This post talks about a variation of the Open With issue discussed in post Open with “Choose another app” Error Program Not Associated in Windows 10. In this case, when the user right-clicks on a file, clicks Open with, and selects the option Choose another app in the Open with dialog or menu, nothing happens.Read more
After buying a brand new Windows 10 computer, double-clicking a video file opens it in Films & TV (or Movies & TV) and the Windows Media Player shortcut is nowhere to be seen. This makes one wonder if Windows Media Player has been removed in Windows 10. The answer is, Windows Media Player very much exists in Windows 10 and Windows 11.Read more
If the Mount and Burn disk image options are missing when you right-click an .ISO or .IMG file, it’s caused by wrong file association settings. Here is how to restore missing “Burn disk image” and “Mount” commands back in the right-click menu, in Windows 10/11.Read more
This post provides you with the list of User Shell Folders in Windows 10/11 and their default paths. If you’ve moved a shell folder earlier, you can restore it to the default location via the folder properties Location tab in most cases.
However, there are situations where the Location tab option can’t be used — i.e. when two special folders such as Music and Videos become merged and point to the same location. In that case, clicking Restore Default in the folder properties Location tab causes an error.
In such cases, resetting the respective shell folder path(s) in the registry is the only possible solution. This article provides the .reg files needed to revert to the default shell folder paths quickly and also includes the list of shell folders and their default path for your reference. This article applies to Windows 10 and Windows 11.
Windows Spotlight brings to you some fantastic images that are worth storing. Unfortunately, at present, Windows 10/11 doesn’t have a GUI option to save these lock screen wallpaper images; this has to be done manually or using a custom app or script. This post tells you how to save Windows Spotlight lock screen images automatically or manually.Read more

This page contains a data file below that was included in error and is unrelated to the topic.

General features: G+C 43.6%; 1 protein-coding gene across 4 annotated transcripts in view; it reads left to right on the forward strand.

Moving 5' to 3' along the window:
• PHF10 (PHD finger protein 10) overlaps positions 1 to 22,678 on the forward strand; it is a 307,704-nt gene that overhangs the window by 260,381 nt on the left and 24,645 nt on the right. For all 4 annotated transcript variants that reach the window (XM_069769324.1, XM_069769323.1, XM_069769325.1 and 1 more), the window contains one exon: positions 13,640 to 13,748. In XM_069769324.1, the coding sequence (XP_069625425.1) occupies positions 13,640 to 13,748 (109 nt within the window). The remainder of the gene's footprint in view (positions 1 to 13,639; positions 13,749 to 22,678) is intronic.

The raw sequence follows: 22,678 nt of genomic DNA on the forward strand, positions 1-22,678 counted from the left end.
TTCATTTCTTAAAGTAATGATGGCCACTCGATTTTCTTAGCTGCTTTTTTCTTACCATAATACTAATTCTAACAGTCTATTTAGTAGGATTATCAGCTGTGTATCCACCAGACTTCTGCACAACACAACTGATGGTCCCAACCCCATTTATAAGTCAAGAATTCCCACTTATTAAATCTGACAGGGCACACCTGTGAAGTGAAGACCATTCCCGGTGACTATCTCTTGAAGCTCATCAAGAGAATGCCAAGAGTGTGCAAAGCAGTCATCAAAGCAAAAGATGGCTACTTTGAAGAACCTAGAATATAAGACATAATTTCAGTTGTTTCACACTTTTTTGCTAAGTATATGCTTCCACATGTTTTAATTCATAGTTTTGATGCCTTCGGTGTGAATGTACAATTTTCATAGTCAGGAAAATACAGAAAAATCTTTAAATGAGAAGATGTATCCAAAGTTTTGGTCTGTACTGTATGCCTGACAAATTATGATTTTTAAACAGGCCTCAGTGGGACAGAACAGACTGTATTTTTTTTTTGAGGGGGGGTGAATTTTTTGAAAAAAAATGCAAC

The Recent Places shell folder that showed up under the Favorites area in the navigation pane in the earlier Windows OS, is not shown by default in Windows 10 and 11. Windows 10/11’s Quick access (which replaces Favorites) shows the “Frequently” used folders rather than the “Recently” opened folders.
The Recent Places shell folder still exists in Windows 10 and 11. Recent Places, which is now known as Recent folders, is very useful in Explorer and Common File Open/Save As dialog boxes in various applications. Today’s post shows you how to do the following things:
- Option 1: Pin Recent Places to the Quick access
- Option 2: Pin Recent Places as a separate item in the navigation pane.
Quick access, introduced in Windows 10, replaces the Favorites feature present in the earlier versions of Windows. It lets you pin your favorite folders, and it also lists frequently accessed folders.
In addition, the File Explorer in Windows 10/11 by default displays the special user folders at the top, as well as in the navigation pane pinned under This PC. The shell folders namely 3D Objects, Desktop, Documents, Downloads, Music, Pictures, and Videos show up above the fold. These folder icons clutter the view, and push the disk drives category down below, which some users dislike.
This article tells you how to remove Quick access and also hide the special user folders from This PC view — both from the right pane as well as from the navigation pane.
Windows Photo Viewer is one of the things that gets removed or hidden from access after upgrading to Windows 10. The new Photos app takes charge as the default handler for image files in Windows 10 and Windows 11.
The good news is Windows Photo Viewer application still exists in the same location in Windows 10 and Windows 11. But what is removed is only its registration.
Windows Photo Viewer is a lightweight app similar to the Office Picture Manager and Windows Live Photo Gallery, both of which are discontinued by Microsoft. But, Windows Photo Viewer remains an integral part of Windows 10/11.
Windows Photo Viewer is powered by a single DLL file named
photoviewer.dll located in the
C:\Program Files\Windows Photo Viewer directory in Windows 11 and earlier OS.
For example, this command-line will open a file named
D:\sample.png using Windows Photo Viewer:
rundll32.exe "%ProgramFiles%\Windows Photo Viewer\PhotoViewer.dll", ImageView_Fullscreen d:\sample.png
Now, all we need to do is add Windows Photo Viewer file association settings to the registry. If you’re not a fan of the new Photos app, you can restore the missing Windows Photo Viewer registration in Windows 10 and 11.
If you’re using the Desktop background slideshow or third-party wallpaper changer software and want to find the file name of the currently displayed desktop wallpaper, then this article is for you. The current wallpaper path is are stored in the registry but is not displayed in the modern Personalize settings page in Windows 10/11.
This post tells you how to find the current wallpaper file name and path in Windows 8, Windows 10, and Windows 11.Read more